Potash sector emission estimate codes

This page will provide guidance to potash-producing facilities on which National Pollutant Release Inventory (NPRI) emission estimation codes to use when reporting.

General guidance on the use of emission estimation codes for the potash industry

There are four emission quantification methods (and the associated National Pollutant Release Inventory (NPRI) emission estimation codes) commonly used by potash-producing facilities when they report to the NPRI:

  • Source testing (M3)
  • Site-specific emission factors (E1)
  • Published emission factors (E2)
  • Engineering estimates (O)
You should select the most appropriate emission estimation method for each source at your facility; this guide provides the methods recommended by the NPRI for each type of source.

Source testing (M3)

You should select this emission quantification code if you use one set of source sampling results to calculate the concentration of one or more substances (in this case, TPM, PM10, PM2.5). This sampling is normally conducted to demonstrate compliance with a regulatory requirement or as a result of guidance provided by regulatory authorities.

To use this method, once you have conducted your source sampling test, you multiply the concentration of each substance by the volumetric flow rate to determine the quantity of each substance released over time. That quantity can be divided by throughput to calculate an emission per unit production or it can be multiplied by hours of operations to calculate an annual emission.

Site-specific emission factors (E1)

You should select this estimation code if you perform the source sampling tests many times for the same source and develop your own site-specific emission factors. Those factors can then be used to relate the quantity of substance(s) released from that source to some common activity (for example, the volume of product produced in a defined period).

Published emission factors (E2)

You should select this estimation code when you use emission factors that have already been developed and published by industry associations or government agencies for use by the industry sector or in particular jurisdictions. These factors are based many source testing results from one or more facilities in the same industry sector or from the same type of process equipment (for example, fuel combustion equipment).

Engineering estimates (O)

To use this method you must have knowledge of the physical and chemical processes, equipment design properties, and engineering principles that allows you to calculate pollutant releases from an emission source. This approach should be used with caution since the resulting data are usually an approximation, however, it can be used when no other estimation method is available to you. Any quantities derived using this method should be refined should better information become available in the future.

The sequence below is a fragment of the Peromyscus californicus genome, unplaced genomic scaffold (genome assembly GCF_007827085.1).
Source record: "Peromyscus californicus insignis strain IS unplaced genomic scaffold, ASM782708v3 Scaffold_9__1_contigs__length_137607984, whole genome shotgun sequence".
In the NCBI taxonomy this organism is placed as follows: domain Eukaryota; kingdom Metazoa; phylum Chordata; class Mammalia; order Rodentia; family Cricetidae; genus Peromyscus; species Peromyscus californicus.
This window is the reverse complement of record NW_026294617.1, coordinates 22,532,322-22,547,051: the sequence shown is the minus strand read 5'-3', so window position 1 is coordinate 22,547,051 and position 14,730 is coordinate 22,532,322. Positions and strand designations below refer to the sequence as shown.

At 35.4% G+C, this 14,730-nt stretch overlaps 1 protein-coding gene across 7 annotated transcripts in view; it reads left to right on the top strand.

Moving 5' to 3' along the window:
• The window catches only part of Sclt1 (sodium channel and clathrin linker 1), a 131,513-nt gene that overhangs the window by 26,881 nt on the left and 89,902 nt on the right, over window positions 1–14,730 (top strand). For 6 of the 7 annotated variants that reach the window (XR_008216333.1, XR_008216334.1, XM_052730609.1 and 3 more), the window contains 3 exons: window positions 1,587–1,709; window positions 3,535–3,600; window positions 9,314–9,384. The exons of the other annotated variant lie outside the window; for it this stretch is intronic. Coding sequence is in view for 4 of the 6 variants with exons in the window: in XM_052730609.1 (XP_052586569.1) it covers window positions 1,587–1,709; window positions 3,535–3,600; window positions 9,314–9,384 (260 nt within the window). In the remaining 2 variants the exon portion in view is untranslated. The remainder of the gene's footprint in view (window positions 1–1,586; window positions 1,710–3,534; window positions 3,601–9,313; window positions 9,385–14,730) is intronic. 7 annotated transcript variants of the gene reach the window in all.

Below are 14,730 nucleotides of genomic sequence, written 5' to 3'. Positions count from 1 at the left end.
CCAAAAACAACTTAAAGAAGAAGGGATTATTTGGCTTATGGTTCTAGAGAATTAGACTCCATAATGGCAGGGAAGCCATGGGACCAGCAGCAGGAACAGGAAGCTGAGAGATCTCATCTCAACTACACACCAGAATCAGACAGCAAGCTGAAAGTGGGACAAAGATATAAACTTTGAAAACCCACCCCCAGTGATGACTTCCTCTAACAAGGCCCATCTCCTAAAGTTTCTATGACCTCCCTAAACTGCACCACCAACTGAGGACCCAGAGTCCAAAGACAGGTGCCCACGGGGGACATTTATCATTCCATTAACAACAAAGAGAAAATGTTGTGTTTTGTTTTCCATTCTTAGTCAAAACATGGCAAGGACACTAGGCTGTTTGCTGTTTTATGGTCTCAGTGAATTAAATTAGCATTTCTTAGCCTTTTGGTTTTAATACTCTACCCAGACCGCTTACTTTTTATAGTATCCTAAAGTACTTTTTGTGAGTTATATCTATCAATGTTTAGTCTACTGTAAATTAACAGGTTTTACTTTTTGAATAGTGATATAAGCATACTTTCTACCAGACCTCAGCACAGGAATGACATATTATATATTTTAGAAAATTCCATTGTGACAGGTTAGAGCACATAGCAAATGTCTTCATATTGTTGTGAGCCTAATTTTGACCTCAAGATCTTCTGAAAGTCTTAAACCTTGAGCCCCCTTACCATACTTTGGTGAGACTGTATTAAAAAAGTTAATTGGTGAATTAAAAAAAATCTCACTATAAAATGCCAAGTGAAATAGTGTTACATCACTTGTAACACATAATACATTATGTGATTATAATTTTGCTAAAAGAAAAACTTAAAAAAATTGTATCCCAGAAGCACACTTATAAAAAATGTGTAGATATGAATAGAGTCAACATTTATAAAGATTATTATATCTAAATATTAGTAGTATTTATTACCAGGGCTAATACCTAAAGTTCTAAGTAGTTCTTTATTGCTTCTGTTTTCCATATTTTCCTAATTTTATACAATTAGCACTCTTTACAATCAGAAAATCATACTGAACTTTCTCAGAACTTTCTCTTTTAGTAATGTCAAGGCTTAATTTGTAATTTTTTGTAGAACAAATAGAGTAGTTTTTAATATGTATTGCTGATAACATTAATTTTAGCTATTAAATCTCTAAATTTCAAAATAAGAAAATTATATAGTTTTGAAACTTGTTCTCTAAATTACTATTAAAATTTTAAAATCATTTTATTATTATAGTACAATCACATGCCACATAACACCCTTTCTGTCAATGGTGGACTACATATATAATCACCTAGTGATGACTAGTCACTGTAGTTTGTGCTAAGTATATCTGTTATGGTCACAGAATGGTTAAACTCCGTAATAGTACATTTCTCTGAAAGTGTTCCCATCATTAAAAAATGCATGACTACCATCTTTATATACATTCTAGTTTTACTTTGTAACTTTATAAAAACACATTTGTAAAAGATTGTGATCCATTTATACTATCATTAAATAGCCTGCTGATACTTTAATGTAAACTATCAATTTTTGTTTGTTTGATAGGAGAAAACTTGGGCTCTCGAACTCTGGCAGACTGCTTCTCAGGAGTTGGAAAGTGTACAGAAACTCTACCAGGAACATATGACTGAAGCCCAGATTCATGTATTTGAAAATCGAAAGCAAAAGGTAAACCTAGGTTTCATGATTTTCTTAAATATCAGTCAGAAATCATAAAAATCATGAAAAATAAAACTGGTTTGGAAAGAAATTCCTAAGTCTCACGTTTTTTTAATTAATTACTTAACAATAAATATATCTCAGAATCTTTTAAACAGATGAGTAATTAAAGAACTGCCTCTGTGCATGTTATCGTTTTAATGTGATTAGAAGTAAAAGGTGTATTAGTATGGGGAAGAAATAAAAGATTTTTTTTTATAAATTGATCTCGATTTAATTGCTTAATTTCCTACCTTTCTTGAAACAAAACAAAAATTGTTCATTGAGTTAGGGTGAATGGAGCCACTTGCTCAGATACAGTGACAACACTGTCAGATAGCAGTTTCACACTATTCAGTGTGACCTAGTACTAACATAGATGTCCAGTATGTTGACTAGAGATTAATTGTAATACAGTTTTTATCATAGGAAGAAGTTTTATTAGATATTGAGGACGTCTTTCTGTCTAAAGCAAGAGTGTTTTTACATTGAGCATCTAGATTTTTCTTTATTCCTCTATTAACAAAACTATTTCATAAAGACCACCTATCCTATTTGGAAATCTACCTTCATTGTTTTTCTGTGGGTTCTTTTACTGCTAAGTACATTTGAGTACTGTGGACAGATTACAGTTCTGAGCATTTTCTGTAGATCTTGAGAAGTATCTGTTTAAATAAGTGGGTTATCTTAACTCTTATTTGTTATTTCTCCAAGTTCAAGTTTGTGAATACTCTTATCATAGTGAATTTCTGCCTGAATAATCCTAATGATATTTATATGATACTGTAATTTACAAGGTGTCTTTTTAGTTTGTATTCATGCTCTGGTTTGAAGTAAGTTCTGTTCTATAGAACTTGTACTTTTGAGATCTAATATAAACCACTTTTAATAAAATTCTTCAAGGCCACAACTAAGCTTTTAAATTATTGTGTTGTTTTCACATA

The following table provides guidance on which emission estimation methods are currently being used by potash-producing facilities categorized by source as well as the methods recommended by NPRI.

Generic source categories of potash sector and the NPRI emission estimate codes
Source ID Source Category Emission quantification method currently used by the Sector Recommended emission quantification method Recommended NPRI emission estimate codes for the reporting 
Main stack Dryer stack Stack or point M3 + Saskatchewan Potash Producers Association (SPPA) Correction Factor (PM10 and PM2.5 only) M3 (wet source testing method, with other estimating tools as appropriate) M3 (with the use of SPPA correction factor to be mentioned in "Comments” field)
Fluid bed dryer Dryer stack Stack or point
Rotary dryer Dryer stack Stack or point
Product cooler Dryer stack Stack or point
Precipitator Dryer stack Stack or point
Other Dryer stack Stack or point
Compaction Dust stack Stack or point M3, O, E1 (assumes definition = Manufacturer specifications) M3 (U.S. EPA method 201A for PM2.5 filterable particulates) M3   
Reclaim Dust stack Stack or point
Loadout Dust stack Stack or point
Raw ore screen Dust stack Stack or point
Dispatch belts Dust stack Stack or point
Blending bin Dust stack Stack or point
Dust circuit Dust stack Stack or point
Crushing and transfer Dust stack Stack or point
Sizing & compaction Dust stack Stack or point
Transfer house Dust stack Stack or point
Dust slurry tank Dust stack Stack or point
Other Dust stack Stack or point
Powerhouse boilers Exhaust stack Stack or point E2, US EPA Fire database & NPRI liquid fuel calculator E2 (NPRI calculators in the Toolbox for liquid fuels) E2
Standby generator Exhaust stack Stack or point E2 (US EPA AP-42) E2 (NPRI calculator in the Toolbox for diesel fuel generators) E2
Mine exhaust Mine exhaust Stack or point M3, O, E2 (NPRI calculator)   O or E2
Natural gas combustion - misc (small heaters or not accounted for in powerhouse boilers & dryers) Natural gas combustion Stack or point, other non-point E2 & US EPA Fire database E2
E2
Fuel combustion - propane heaters   Other non point E2 (NPRI calculator) E2 (NPRI calculator for propane heaters in the Toolbox) E2
Rock trucks, pickups   Road dust E2 (NPRI calculator) E2 (NPRI calculator for unpaved industrial road dust in the Toolbox) E2
Unpaved roads   Road dust
Construction   Road dust
Earthwork construction   Other non point E2 (Construction factors) Refer to AP-42 Chapter 13.2.3 (Table 13.2.3-1 Sections I and II). Road dust is excluded since it is considered under other Source IDs E2
Fugitive emission Fugitive emission (includes wall fans, loading dust not captured by dust emission control equipment, storage buildings, etc) Fugitive emission E1 (SPPA), O (SPPA) E1 (SPPA) E1
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